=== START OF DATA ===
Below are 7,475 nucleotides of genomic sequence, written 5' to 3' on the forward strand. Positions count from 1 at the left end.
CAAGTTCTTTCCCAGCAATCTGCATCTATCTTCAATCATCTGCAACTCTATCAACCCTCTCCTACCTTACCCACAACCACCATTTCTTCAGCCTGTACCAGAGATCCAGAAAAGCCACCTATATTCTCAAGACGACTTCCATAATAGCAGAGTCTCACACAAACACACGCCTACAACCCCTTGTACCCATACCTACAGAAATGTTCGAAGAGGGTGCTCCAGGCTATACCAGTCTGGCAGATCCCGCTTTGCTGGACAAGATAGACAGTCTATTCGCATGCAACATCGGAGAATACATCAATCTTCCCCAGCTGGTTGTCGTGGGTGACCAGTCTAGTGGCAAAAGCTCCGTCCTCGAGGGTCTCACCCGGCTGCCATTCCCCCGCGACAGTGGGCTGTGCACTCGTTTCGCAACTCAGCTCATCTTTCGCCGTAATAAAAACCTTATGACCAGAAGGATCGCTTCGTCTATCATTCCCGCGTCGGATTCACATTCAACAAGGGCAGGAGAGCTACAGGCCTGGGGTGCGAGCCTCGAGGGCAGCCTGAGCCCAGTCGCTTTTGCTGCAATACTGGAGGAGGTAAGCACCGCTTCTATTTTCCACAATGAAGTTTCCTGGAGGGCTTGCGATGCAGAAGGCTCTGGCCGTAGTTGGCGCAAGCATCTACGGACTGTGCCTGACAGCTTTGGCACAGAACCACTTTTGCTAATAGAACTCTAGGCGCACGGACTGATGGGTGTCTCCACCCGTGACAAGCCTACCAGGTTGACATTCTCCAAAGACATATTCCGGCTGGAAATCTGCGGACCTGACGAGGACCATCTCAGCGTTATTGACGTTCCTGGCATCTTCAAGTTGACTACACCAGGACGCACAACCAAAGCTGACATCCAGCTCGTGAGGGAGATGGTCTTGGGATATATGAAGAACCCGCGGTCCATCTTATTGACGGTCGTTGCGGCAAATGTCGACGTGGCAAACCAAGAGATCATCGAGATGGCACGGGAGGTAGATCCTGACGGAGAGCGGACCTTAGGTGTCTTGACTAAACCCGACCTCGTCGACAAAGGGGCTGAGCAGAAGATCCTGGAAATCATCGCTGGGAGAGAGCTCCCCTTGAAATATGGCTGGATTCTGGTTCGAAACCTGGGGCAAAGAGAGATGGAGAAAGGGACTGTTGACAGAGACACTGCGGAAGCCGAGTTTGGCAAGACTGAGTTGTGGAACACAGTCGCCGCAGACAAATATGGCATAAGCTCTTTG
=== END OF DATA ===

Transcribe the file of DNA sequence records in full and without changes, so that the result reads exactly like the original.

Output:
Below are 7,475 nucleotides of genomic sequence, written 5' to 3' on the forward strand. Positions count from 1 at the left end.
CAAGTTCTTTCCCAGCAATCTGCATCTATCTTCAATCATCTGCAACTCTATCAACCCTCTCCTACCTTACCCACAACCACCATTTCTTCAGCCTGTACCAGAGATCCAGAAAAGCCACCTATATTCTCAAGACGACTTCCATAATAGCAGAGTCTCACACAAACACACGCCTACAACCCCTTGTACCCATACCTACAGAAATGTTCGAAGAGGGTGCTCCAGGCTATACCAGTCTGGCAGATCCCGCTTTGCTGGACAAGATAGACAGTCTATTCGCATGCAACATCGGAGAATACATCAATCTTCCCCAGCTGGTTGTCGTGGGTGACCAGTCTAGTGGCAAAAGCTCCGTCCTCGAGGGTCTCACCCGGCTGCCATTCCCCCGCGACAGTGGGCTGTGCACTCGTTTCGCAACTCAGCTCATCTTTCGCCGTAATAAAAACCTTATGACCAGAAGGATCGCTTCGTCTATCATTCCCGCGTCGGATTCACATTCAACAAGGGCAGGAGAGCTACAGGCCTGGGGTGCGAGCCTCGAGGGCAGCCTGAGCCCAGTCGCTTTTGCTGCAATACTGGAGGAGGTAAGCACCGCTTCTATTTTCCACAATGAAGTTTCCTGGAGGGCTTGCGATGCAGAAGGCTCTGGCCGTAGTTGGCGCAAGCATCTACGGACTGTGCCTGACAGCTTTGGCACAGAACCACTTTTGCTAATAGAACTCTAGGCGCACGGACTGATGGGTGTCTCCACCCGTGACAAGCCTACCAGGTTGACATTCTCCAAAGACATATTCCGGCTGGAAATCTGCGGACCTGACGAGGACCATCTCAGCGTTATTGACGTTCCTGGCATCTTCAAGTTGACTACACCAGGACGCACAACCAAAGCTGACATCCAGCTCGTGAGGGAGATGGTCTTGGGATATATGAAGAACCCGCGGTCCATCTTATTGACGGTCGTTGCGGCAAATGTCGACGTGGCAAACCAAGAGATCATCGAGATGGCACGGGAGGTAGATCCTGACGGAGAGCGGACCTTAGGTGTCTTGACTAAACCCGACCTCGTCGACAAAGGGGCTGAGCAGAAGATCCTGGAAATCATCGCTGGGAGAGAGCTCCCCTTGAAATATGGCTGGATTCTGGTTCGAAACCTGGGGCAAAGAGAGATGGAGAAAGGGACTGTTGACAGAGACACTGCGGAAGCCGAGTTTGGCAAGACTGAGTTGTGGAACACAGTCGCCGCAGACAAATATGGCATAAGCTCTTTG